In their initial brief filed in this appeal, defendants contended that the videotape evidence should have been suppressed because the judicial authorization was overly broad in that it sanctioned the recording of any conversation with four named law enforcement officers during a 10-day period. However, in their reply brief, defendants concede that this issue was disposed of by this court's recent decision in People v. Childs (3d Dist. 1979), 67 Ill. App.3d 473, 385 N.E.2d 147, where the same judicial authorization by the Circuit Court of Will County for the use of an eavesdropping device in connection with this undercover investigation was ruled to be lawful. We agree and find that the videotapes were properly admitted into evidence in the case before us.

The second error assigned relates to the following statement in the rebuttal portion of the prosecutor's closing argument:

"I'll give you four words, we find them guilty because they are. They are in it up to their necks, and they're trying to get out of it by blaming it on a man who isn't here, by blaming it on Agent Heavey, by blaming it on Agent Malone, by blaming it on everything and everybody but their own greed * * *."

Defendants object to the reference to Marshall's failure to testify because in pretrial proceedings, their motion for a writ of habeas corpus ad testificandum to compel Marshall's appearance as a witness was denied. The theft charge against Marshall had been severed, since he intended to plead guilty, but the cause was still pending, and Marshall himself was incarcerated in the penitentiary at Menard, Illinois, apparently on other charges. When the motion for a writ was presented to the court, Marshall's attorney indicated that, if called to testify, Marshall would invoke his fifth amendment privilege against self-incrimination. The trial court then refused to compel Marshall's appearance. The practice of calling a co-defendant as a witness where the witness has indicated a refusal to testify, thereby compelling him to claim his privilege against self-incrimination, was condemned as prejudicial in People v. Myers (1966), 35 Ill.2d 311, 334, 200 N.E.2d 297. Defendants do not dispute the propriety of the trial court's refusal to issue the writ, but they claim the court erred when their objection to the prosecutor's argument was overruled.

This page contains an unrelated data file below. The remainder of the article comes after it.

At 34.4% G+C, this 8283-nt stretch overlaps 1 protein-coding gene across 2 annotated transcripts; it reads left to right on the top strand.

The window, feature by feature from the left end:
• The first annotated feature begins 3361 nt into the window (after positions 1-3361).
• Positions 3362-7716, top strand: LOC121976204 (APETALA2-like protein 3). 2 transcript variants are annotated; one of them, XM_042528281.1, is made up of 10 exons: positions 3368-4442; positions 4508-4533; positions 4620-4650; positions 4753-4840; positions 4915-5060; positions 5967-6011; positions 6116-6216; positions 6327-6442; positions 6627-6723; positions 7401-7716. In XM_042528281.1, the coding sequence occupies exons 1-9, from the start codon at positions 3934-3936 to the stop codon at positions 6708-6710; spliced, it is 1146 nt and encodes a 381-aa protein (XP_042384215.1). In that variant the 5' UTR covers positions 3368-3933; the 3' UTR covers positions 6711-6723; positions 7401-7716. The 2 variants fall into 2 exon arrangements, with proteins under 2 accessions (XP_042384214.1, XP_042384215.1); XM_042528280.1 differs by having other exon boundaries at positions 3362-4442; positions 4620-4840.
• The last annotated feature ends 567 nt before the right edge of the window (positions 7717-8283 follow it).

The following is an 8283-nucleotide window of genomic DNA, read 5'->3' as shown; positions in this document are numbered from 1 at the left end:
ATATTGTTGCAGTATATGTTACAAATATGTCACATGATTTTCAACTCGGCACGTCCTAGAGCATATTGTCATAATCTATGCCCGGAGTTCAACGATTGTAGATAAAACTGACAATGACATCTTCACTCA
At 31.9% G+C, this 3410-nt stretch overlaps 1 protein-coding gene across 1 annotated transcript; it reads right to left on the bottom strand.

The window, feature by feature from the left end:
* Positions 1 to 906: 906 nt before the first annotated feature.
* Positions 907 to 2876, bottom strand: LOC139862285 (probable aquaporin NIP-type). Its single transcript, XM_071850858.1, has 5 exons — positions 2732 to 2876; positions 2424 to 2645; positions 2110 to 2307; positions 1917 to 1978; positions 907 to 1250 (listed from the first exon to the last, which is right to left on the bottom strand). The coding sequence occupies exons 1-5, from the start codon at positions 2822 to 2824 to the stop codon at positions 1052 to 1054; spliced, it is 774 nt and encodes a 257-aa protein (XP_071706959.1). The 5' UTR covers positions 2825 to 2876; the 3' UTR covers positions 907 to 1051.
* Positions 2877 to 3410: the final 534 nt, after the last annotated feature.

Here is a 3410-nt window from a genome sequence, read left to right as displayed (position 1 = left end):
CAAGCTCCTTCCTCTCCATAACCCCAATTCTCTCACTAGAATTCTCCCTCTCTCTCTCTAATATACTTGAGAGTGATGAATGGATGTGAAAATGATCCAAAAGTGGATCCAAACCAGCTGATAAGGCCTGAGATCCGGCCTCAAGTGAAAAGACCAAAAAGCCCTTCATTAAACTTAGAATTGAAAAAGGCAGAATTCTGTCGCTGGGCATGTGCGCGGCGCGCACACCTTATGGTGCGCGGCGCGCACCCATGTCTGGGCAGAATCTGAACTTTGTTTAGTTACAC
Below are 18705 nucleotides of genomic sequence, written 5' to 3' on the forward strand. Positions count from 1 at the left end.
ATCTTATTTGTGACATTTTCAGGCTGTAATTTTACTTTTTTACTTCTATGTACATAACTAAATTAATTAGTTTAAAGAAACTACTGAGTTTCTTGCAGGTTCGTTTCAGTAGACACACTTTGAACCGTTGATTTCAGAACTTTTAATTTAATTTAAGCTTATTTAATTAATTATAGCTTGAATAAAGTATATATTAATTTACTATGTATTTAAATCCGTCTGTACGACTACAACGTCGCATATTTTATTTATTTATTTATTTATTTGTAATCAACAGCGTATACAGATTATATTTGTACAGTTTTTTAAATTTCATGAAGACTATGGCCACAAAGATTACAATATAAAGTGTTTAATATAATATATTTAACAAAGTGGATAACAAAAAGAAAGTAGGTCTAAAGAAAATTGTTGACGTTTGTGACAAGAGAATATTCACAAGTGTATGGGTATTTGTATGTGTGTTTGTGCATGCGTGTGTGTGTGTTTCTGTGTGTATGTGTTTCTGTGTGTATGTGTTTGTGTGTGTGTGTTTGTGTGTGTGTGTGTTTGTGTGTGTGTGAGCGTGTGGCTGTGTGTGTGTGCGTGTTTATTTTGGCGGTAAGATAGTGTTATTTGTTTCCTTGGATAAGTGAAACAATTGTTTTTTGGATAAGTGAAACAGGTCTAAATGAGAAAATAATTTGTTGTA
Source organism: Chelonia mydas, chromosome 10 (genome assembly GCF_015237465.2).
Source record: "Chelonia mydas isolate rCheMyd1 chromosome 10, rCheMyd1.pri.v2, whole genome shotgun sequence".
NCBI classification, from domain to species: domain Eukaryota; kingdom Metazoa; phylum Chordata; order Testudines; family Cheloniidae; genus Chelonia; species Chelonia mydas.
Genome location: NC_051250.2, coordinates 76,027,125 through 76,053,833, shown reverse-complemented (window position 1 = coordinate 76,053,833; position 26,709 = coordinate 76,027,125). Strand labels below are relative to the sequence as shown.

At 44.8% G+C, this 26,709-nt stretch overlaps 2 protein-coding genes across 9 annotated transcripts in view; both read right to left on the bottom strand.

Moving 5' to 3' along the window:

• 1 Defendants reason that the State should not be allowed to comment upon defendants' failure to call Marshall as a witness since it was not within the power of defendants to produce Marshall. (People v. Munday (1917), 280 Ill. 32, 117 N.E. 286.) Usually a party's failure to call a witness who has knowledge of the circumstances of the case gives rise to an inference that the witness would testify unfavorably to that party. Since any such inference would be improper in this case, defendants claim they were prejudiced by the prosecutor's comment. We do not agree.

• 2 In the first place, when the entire statement is considered, it becomes obvious the prosecuting attorney was commenting primarily upon defendants' attempt to shift the blame to others and in fact no specific reference was made to the failure to call Marshall as a witness. In the Munday case relied upon by defendants, the State had argued at length that the defendant had a duty to call certain witnesses, even though it was known they would refuse to testify upon the ground of self-incrimination. That comment was far more objectionable than the argument complained of in the case at bar.

Secondly, the State's comment here was in response to defense counsel's prior closing argument in which he initially stated that his client admitted commission of the theft occurring on June 24th and then said:

"He knows he did wrong on the 24th, but on the 1st of July, Marshall was the one that sold them the car, Marshall was the one that got the money. You saw my client standing there, practically saying nothing, practically saying not a word." (Emphasis added.)

Our courts> have often observed that a prosecutor has great latitude in presenting his closing argument (e.g., People v. Franklin (1st Dist. 1976), 42 Ill. App.3d 408, 355 N.E.2d 634), and particularly when responding to an opponent's arguments (People v. White (2d Dist. 1977), 52 Ill. App.3d 517, 367 N.E.2d ...